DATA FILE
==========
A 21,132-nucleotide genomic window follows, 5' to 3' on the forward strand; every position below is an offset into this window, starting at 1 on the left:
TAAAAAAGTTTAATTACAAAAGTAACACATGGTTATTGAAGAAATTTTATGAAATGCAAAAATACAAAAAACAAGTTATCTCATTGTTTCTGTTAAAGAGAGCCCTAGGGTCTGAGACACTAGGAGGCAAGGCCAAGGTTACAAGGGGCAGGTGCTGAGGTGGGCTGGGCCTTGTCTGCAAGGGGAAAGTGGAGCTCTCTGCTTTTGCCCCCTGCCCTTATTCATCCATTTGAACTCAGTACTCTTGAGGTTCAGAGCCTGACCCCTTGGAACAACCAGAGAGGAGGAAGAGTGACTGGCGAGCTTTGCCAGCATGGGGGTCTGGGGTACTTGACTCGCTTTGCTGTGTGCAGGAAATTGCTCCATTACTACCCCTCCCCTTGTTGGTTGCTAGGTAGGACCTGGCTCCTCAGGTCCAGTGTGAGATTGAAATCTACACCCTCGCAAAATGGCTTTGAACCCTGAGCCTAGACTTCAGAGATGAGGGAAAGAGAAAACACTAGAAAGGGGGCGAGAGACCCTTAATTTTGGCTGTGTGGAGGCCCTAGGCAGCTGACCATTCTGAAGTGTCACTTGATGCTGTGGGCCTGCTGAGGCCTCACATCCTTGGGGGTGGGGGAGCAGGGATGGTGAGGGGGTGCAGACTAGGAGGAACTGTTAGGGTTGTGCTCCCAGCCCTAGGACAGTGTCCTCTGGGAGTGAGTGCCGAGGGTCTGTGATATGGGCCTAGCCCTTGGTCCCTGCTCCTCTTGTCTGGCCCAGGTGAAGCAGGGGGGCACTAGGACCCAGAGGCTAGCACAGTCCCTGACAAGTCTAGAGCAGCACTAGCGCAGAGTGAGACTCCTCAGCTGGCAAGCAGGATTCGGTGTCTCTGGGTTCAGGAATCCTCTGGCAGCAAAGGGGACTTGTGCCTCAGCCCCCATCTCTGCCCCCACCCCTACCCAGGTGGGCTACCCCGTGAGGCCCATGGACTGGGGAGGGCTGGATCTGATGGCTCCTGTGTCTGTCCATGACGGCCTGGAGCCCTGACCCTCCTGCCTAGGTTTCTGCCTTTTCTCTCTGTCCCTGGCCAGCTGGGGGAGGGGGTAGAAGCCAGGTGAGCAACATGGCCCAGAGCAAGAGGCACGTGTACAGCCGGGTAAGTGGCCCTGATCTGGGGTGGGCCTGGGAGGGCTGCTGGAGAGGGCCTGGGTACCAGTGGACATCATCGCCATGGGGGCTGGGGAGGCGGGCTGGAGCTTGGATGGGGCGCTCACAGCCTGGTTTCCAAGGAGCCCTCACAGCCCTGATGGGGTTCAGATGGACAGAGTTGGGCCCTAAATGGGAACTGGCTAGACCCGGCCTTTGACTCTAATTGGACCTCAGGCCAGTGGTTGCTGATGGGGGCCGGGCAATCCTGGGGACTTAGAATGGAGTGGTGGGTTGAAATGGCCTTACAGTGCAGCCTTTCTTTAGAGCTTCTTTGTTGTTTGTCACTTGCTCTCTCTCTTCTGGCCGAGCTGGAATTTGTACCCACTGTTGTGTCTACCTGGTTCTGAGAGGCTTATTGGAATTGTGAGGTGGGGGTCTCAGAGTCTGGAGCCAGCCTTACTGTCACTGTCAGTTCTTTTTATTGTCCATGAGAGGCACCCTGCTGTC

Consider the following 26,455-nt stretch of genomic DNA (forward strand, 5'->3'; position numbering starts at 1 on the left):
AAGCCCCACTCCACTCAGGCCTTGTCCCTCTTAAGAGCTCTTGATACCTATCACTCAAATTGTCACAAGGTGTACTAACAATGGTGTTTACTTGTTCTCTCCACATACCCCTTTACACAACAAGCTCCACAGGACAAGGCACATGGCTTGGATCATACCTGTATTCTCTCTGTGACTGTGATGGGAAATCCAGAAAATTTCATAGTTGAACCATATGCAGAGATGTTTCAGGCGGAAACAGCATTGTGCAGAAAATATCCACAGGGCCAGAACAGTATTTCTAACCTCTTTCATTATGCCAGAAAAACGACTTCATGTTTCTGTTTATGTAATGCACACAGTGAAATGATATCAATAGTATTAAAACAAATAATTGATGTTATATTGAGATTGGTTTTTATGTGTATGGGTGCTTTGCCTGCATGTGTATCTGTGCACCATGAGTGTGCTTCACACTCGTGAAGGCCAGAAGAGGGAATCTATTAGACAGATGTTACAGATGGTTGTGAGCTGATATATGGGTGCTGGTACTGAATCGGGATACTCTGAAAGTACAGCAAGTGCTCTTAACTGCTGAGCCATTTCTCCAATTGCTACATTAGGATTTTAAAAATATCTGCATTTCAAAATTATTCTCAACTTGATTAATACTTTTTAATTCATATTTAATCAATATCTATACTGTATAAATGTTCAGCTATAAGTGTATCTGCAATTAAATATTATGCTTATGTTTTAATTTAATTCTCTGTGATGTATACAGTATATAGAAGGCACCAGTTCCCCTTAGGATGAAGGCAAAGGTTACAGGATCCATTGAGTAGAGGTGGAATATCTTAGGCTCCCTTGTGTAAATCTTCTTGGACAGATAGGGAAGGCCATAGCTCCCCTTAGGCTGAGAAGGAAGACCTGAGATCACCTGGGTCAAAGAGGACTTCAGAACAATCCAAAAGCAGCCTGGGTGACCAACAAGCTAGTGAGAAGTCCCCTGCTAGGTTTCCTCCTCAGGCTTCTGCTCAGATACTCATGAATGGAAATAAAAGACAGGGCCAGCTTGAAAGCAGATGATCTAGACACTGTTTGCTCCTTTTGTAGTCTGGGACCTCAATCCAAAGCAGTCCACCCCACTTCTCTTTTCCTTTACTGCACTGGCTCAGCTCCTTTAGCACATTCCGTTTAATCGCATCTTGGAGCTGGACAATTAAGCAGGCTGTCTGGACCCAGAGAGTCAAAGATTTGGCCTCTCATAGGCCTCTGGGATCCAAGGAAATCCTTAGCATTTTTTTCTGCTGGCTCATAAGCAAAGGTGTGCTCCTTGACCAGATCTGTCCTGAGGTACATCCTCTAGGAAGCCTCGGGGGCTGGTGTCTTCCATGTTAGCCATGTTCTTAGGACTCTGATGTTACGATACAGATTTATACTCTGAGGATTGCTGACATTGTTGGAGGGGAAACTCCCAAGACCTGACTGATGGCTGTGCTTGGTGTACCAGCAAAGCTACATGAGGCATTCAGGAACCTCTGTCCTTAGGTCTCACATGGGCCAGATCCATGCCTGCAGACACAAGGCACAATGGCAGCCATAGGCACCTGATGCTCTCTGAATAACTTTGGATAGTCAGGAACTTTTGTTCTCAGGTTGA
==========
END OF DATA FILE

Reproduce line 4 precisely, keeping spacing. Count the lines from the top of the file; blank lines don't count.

AAGCCCCACTCCACTCAGGCCTTGTCCCTCTTAAGAGCTCTTGATACCTATCACTCAAATTGTCACAAGGTGTACTAACAATGGTGTTTACTTGTTCTCTCCACATACCCCTTTACACAACAAGCTCCACAGGACAAGGCACATGGCTTGGATCATACCTGTATTCTCTCTGTGACTGTGATGGGAAATCCAGAAAATTTCATAGTTGAACCATATGCAGAGATGTTTCAGGCGGAAACAGCATTGTGCAGAAAATATCCACAGGGCCAGAACAGTATTTCTAACCTCTTTCATTATGCCAGAAAAACGACTTCATGTTTCTGTTTATGTAATGCACACAGTGAAATGATATCAATAGTATTAAAACAAATAATTGATGTTATATTGAGATTGGTTTTTATGTGTATGGGTGCTTTGCCTGCATGTGTATCTGTGCACCATGAGTGTGCTTCACACTCGTGAAGGCCAGAAGAGGGAATCTATTAGACAGATGTTACAGATGGTTGTGAGCTGATATATGGGTGCTGGTACTGAATCGGGATACTCTGAAAGTACAGCAAGTGCTCTTAACTGCTGAGCCATTTCTCCAATTGCTACATTAGGATTTTAAAAATATCTGCATTTCAAAATTATTCTCAACTTGATTAATACTTTTTAATTCATATTTAATCAATATCTATACTGTATAAATGTTCAGCTATAAGTGTATCTGCAATTAAATATTATGCTTATGTTTTAATTTAATTCTCTGTGATGTATACAGTATATAGAAGGCACCAGTTCCCCTTAGGATGAAGGCAAAGGTTACAGGATCCATTGAGTAGAGGTGGAATATCTTAGGCTCCCTTGTGTAAATCTTCTTGGACAGATAGGGAAGGCCATAGCTCCCCTTAGGCTGAGAAGGAAGACCTGAGATCACCTGGGTCAAAGAGGACTTCAGAACAATCCAAAAGCAGCCTGGGTGACCAACAAGCTAGTGAGAAGTCCCCTGCTAGGTTTCCTCCTCAGGCTTCTGCTCAGATACTCATGAATGGAAATAAAAGACAGGGCCAGCTTGAAAGCAGATGATCTAGACACTGTTTGCTCCTTTTGTAGTCTGGGACCTCAATCCAAAGCAGTCCACCCCACTTCTCTTTTCCTTTACTGCACTGGCTCAGCTCCTTTAGCACATTCCGTTTAATCGCATCTTGGAGCTGGACAATTAAGCAGGCTGTCTGGACCCAGAGAGTCAAAGATTTGGCCTCTCATAGGCCTCTGGGATCCAAGGAAATCCTTAGCATTTTTTTCTGCTGGCTCATAAGCAAAGGTGTGCTCCTTGACCAGATCTGTCCTGAGGTACATCCTCTAGGAAGCCTCGGGGGCTGGTGTCTTCCATGTTAGCCATGTTCTTAGGACTCTGATGTTACGATACAGATTTATACTCTGAGGATTGCTGACATTGTTGGAGGGGAAACTCCCAAGACCTGACTGATGGCTGTGCTTGGTGTACCAGCAAAGCTACATGAGGCATTCAGGAACCTCTGTCCTTAGGTCTCACATGGGCCAGATCCATGCCTGCAGACACAAGGCACAATGGCAGCCATAGGCACCTGATGCTCTCTGAATAACTTTGGATAGTCAGGAACTTTTGTTCTCAGGTTGA